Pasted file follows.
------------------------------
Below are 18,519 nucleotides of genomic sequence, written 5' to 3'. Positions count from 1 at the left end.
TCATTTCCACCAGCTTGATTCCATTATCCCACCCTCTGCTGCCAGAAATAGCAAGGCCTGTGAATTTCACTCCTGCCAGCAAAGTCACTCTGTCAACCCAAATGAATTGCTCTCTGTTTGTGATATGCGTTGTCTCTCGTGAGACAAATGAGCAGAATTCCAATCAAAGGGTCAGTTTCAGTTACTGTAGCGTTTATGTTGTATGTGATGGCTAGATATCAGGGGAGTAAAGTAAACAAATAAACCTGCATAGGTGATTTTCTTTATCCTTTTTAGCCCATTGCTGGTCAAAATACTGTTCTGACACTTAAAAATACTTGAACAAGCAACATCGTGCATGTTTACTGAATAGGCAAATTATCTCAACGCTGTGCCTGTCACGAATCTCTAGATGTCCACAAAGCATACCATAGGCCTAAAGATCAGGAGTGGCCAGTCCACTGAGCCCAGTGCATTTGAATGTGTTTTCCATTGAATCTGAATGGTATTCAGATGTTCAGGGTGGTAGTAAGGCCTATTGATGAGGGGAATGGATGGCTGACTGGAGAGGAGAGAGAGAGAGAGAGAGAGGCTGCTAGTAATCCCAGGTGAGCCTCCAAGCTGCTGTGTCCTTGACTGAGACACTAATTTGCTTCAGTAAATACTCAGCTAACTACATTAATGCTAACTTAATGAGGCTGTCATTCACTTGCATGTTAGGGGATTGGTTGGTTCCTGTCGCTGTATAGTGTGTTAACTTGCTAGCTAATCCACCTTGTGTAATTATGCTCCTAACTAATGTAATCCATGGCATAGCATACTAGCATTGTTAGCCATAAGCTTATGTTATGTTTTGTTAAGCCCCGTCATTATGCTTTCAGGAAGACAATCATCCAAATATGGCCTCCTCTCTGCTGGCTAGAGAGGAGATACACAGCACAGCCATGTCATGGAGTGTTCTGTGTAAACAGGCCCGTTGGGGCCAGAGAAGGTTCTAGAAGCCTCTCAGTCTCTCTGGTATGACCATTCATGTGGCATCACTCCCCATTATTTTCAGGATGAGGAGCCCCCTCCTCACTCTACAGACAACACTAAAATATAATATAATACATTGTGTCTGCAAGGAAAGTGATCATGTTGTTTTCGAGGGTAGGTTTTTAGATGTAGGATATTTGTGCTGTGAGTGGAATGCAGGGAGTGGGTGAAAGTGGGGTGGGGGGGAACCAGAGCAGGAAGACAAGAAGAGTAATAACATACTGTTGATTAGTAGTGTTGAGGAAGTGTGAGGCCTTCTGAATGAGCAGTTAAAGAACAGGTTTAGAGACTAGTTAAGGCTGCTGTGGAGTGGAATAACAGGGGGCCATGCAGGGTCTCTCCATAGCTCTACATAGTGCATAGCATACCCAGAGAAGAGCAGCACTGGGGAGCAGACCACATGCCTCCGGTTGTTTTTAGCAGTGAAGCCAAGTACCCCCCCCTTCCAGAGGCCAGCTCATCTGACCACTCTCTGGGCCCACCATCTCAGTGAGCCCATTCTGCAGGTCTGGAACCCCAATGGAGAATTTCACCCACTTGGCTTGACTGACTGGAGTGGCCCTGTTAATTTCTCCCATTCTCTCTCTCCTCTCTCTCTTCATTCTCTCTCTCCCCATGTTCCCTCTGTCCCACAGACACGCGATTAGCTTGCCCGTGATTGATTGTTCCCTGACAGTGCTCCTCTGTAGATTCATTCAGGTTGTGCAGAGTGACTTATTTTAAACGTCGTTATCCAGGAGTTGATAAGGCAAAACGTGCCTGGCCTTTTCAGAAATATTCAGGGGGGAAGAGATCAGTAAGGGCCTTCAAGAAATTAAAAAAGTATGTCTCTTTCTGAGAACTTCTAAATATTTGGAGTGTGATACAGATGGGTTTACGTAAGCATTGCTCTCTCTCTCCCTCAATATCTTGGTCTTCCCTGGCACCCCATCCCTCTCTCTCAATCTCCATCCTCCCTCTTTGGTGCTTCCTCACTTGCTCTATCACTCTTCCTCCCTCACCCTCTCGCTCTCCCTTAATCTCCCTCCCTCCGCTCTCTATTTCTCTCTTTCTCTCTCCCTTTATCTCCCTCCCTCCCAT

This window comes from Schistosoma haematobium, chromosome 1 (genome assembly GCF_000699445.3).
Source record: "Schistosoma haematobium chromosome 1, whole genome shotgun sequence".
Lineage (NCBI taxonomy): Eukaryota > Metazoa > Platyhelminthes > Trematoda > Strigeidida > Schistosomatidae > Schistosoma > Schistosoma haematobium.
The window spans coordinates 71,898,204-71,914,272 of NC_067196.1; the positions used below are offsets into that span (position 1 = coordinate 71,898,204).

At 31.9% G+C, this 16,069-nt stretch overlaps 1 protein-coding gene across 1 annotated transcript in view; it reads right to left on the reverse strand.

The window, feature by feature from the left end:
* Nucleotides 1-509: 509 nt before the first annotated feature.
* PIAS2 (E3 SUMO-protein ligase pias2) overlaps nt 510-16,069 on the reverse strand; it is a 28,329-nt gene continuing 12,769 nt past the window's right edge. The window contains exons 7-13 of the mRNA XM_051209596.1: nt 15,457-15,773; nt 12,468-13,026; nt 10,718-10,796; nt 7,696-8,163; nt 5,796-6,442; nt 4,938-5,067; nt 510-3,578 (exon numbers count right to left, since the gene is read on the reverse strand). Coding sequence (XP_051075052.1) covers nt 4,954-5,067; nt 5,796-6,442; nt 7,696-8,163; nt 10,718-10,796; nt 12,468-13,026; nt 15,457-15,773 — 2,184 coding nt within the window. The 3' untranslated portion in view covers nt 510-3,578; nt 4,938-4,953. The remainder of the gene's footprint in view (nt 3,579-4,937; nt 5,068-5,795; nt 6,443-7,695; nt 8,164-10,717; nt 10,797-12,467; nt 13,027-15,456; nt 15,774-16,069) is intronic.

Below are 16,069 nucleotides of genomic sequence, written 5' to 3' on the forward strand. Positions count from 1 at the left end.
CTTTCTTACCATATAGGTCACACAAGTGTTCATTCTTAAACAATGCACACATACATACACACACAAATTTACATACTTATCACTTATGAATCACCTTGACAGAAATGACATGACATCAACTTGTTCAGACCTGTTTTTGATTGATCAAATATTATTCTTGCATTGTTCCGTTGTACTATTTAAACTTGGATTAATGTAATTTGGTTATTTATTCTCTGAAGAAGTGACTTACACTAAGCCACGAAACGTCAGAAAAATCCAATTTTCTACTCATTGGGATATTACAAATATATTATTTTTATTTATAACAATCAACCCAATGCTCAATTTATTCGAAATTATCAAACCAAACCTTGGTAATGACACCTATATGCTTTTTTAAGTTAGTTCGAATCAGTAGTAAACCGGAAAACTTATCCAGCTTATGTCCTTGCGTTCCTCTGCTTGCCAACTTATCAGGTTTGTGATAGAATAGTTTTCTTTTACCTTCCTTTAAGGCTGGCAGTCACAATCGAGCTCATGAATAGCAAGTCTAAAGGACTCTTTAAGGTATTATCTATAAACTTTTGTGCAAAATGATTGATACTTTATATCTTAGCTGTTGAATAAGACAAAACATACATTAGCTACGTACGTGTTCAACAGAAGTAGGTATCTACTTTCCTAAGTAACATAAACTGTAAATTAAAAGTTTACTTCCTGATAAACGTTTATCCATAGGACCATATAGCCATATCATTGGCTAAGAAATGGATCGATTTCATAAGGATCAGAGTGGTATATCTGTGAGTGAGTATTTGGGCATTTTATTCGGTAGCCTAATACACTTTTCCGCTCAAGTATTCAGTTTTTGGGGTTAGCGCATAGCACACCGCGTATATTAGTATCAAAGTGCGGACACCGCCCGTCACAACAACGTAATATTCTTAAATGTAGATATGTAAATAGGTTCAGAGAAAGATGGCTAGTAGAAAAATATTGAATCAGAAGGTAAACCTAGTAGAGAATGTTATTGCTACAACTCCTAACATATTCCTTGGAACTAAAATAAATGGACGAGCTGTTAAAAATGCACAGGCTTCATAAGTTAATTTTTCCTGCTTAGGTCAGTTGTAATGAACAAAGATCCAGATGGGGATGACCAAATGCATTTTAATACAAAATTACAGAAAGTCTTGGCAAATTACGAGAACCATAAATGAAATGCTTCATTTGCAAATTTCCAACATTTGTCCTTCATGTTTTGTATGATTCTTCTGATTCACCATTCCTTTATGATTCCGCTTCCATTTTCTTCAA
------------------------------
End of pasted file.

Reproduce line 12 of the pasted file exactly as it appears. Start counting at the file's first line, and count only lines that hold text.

CTTTCTTACCATATAGGTCACACAAGTGTTCATTCTTAAACAATGCACACATACATACACACACAAATTTACATACTTATCACTTATGAATCACCTTGACAGAAATGACATGACATCAACTTGTTCAGACCTGTTTTTGATTGATCAAATATTATTCTTGCATTGTTCCGTTGTACTATTTAAACTTGGATTAATGTAATTTGGTTATTTATTCTCTGAAGAAGTGACTTACACTAAGCCACGAAACGTCAGAAAAATCCAATTTTCTACTCATTGGGATATTACAAATATATTATTTTTATTTATAACAATCAACCCAATGCTCAATTTATTCGAAATTATCAAACCAAACCTTGGTAATGACACCTATATGCTTTTTTAAGTTAGTTCGAATCAGTAGTAAACCGGAAAACTTATCCAGCTTATGTCCTTGCGTTCCTCTGCTTGCCAACTTATCAGGTTTGTGATAGAATAGTTTTCTTTTACCTTCCTTTAAGGCTGGCAGTCACAATCGAGCTCATGAATAGCAAGTCTAAAGGACTCTTTAAGGTATTATCTATAAACTTTTGTGCAAAATGATTGATACTTTATATCTTAGCTGTTGAATAAGACAAAACATACATTAGCTACGTACGTGTTCAACAGAAGTAGGTATCTACTTTCCTAAGTAACATAAACTGTAAATTAAAAGTTTACTTCCTGATAAACGTTTATCCATAGGACCATATAGCCATATCATTGGCTAAGAAATGGATCGATTTCATAAGGATCAGAGTGGTATATCTGTGAGTGAGTATTTGGGCATTTTATTCGGTAGCCTAATACACTTTTCCGCTCAAGTATTCAGTTTTTGGGGTTAGCGCATAGCACACCGCGTATATTAGTATCAAAGTGCGGACACCGCCCGTCACAACAACGTAATATTCTTAAATGTAGATATGTAAATAGGTTCAGAGAAAGATGGCTAGTAGAAAAATATTGAATCAGAAGGTAAACCTAGTAGAGAATGTTATTGCTACAACTCCTAACATATTCCTTGGAACTAAAATAAATGGACGAGCTGTTAAAAATGCACAGGCTTCATAAGTTAATTTTTCCTGCTTAGGTCAGTTGTAATGAACAAAGATCCAGATGGGGATGACCAAATGCATTTTAATACAAAATTACAGAAAGTCTTGGCAAATTACGAGAACCATAAATGAAATGCTTCATTTGCAAATTTCCAACATTTGTCCTTCATGTTTTGTATGATTCTTCTGATTCACCATTCCTTTATGATTCCGCTTCCATTTTCTTCAA